Your user stories need analysis to truly shine and have an impact. Here’s why.
User stories are a tricky business. While they’re one of the more compelling elements of product development, the truth is that – without relevant context – their contribution to the process itself can be negligible.
The good news? They have the potential to become absolutely essential for product managers, developers and UX designers alike… if paired with the right analysis, that is!
But what is the right analysis? Which methodologies should we consider when driving a project, and which should we disregard – particularly in an Agile environment? To answer this, let’s first take a step back and make sure our definitions are in sync (nothing like being on the same page when it comes to words, after all!).
From User Stories to Real Product Insight
One takeaway from these definitions has to be that user stories are key to any Agile product development process worth its salt.
But why is that, exactly?
While critics of the approach have sometimes complained that user stories are just a glorified way of breaking up projects into (even) smaller steps, in reality, that’s exactly where their true value lies: reframing certain units of the projects into a “story” (e.g. “Sam wants to see all his invoices in the app, so he can download them when he needs to”) makes it easy for everyone on the product team to understand the issue, as well as what needs to be built to resolve it.
From a resource management angle, we can say that user stories open up a more collaborative process within the development teams, simply because they add context to the technicality of the topic.
But here’s the problem:
This context, while essential, is pretty limited. A one-line story won’t ever be enough to fully define the requirements for an entire project, after all! To really see the full picture, it’s important to pair user stories with analysis – and not just any analysis.
Here at Mooncascade, we have used many different methods through the years but, I and many with me prefer user research to supplement our user stories, since it’s proven to be one of our most effective analytical methods during our own product development processes.
Of course, this can mean several things:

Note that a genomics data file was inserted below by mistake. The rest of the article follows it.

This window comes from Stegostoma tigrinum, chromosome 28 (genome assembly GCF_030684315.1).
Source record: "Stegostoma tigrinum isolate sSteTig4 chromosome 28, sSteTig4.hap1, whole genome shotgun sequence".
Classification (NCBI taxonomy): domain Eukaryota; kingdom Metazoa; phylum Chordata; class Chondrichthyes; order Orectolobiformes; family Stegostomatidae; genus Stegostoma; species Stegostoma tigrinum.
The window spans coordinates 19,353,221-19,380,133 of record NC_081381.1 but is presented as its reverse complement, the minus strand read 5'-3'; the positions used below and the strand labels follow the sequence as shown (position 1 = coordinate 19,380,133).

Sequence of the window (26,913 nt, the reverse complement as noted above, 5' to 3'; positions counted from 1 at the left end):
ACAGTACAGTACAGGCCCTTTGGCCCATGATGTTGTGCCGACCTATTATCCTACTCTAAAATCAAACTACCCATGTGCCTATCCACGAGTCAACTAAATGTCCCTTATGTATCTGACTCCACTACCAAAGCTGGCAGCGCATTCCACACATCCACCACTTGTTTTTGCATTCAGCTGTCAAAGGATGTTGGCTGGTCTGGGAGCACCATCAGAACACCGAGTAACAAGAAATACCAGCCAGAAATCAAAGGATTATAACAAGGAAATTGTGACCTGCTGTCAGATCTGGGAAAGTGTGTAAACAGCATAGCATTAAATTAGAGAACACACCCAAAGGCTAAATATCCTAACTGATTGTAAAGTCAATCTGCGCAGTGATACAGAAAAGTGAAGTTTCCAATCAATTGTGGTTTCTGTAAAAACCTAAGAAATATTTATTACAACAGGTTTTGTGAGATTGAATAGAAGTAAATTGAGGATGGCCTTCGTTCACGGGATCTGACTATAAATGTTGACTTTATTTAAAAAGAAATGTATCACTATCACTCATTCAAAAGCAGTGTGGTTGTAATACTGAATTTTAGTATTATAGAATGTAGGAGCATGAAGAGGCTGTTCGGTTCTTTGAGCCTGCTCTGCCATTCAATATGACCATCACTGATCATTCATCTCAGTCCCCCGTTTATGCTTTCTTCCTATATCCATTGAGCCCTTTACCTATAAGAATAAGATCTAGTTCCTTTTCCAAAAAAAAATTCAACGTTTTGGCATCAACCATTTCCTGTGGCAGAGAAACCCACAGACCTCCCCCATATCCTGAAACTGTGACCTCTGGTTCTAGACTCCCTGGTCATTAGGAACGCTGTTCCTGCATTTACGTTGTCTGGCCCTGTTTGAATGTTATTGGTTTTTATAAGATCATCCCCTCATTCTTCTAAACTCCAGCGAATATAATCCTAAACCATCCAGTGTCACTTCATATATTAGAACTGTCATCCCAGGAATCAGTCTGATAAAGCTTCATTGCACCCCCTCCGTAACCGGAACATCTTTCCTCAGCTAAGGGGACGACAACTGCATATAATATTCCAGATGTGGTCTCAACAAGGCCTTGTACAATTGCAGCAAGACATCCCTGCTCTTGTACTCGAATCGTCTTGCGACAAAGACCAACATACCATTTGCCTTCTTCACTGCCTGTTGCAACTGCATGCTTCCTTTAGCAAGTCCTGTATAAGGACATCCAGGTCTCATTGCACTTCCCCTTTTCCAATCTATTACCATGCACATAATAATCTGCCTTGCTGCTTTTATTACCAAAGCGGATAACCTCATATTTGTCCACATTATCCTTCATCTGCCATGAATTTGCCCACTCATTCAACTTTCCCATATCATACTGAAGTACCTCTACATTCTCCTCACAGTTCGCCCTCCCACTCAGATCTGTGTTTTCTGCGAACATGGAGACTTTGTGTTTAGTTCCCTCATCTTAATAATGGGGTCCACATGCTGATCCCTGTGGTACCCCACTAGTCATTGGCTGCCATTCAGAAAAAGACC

- Personas, where we define who we’re building the app for (and then use these personas when writing the user stories
- Interviews, where we ask real (or potential) users about their opinions and experiences relating to a user story within the product development process
- Surveys, where we use a more quantitative approach to answer the same questions
- Usability testing, where we observe the participants trying to achieve the goal of the user story itself
These types of analysis all serve the same agenda: that our user stories accurately reflect the requirements of the project, as well as identifying any potential pain points (or areas for improvement) within the product.
In other words, it anchors our product development to our number one target audience: our users, instead of well-meaning (but unfounded) hypotheses from the development teams.
“But then why not add even more user research into the mix?” – one could argue. “All data is good data. Why not gather as much as possible?”
It’s a fair point. You never know if your greatest user insight is just around the corner. That said, utilizing a heavy analysis approach to product development – like creating detailed functional specifications, data flow diagrams and process flow charts, to name a few – while sometimes useful, has, historically, been counterproductive. Since these methods go heavy on both time and resources, they usually add unnecessary complexity to the development process.
(Not to mention that, as product development progresses, the insights we get from any kind of analysis quickly become outdated – a painfully short shelf life for data that took so much time to collect!)
User Stories + Right Analysis = Best Value
So here’s to keeping things simple. Or more accurately, as simple as possible when it comes to the magical world of product development!
In such a finely-tuned process with so many moving parts, getting the most value possible from a powerful tool like user stories can easily have a ripple effect on the entire project, cutting back on unnecessary tasks and highlighting the best roads to take.
Based on our own first-hand experience, this has definitely proven to be true.
And now we all know how to do just that.
Want to learn more about this topic?
We got you! This short reading list has the most relevant materials on Agile, user stories, and analysis. Happy reading!
- “User Stories Applied: For Agile Software Development” by Mike Cohn
- “Just Enough Requirements Management: Where Software Development Meets Marketing” by Alan M. Davis
- “The Lean Startup: How Today’s Entrepreneurs Use Continuous Innovation to Create Radically Successful Businesses” by Eric Ries
- “The Agile Manifesto”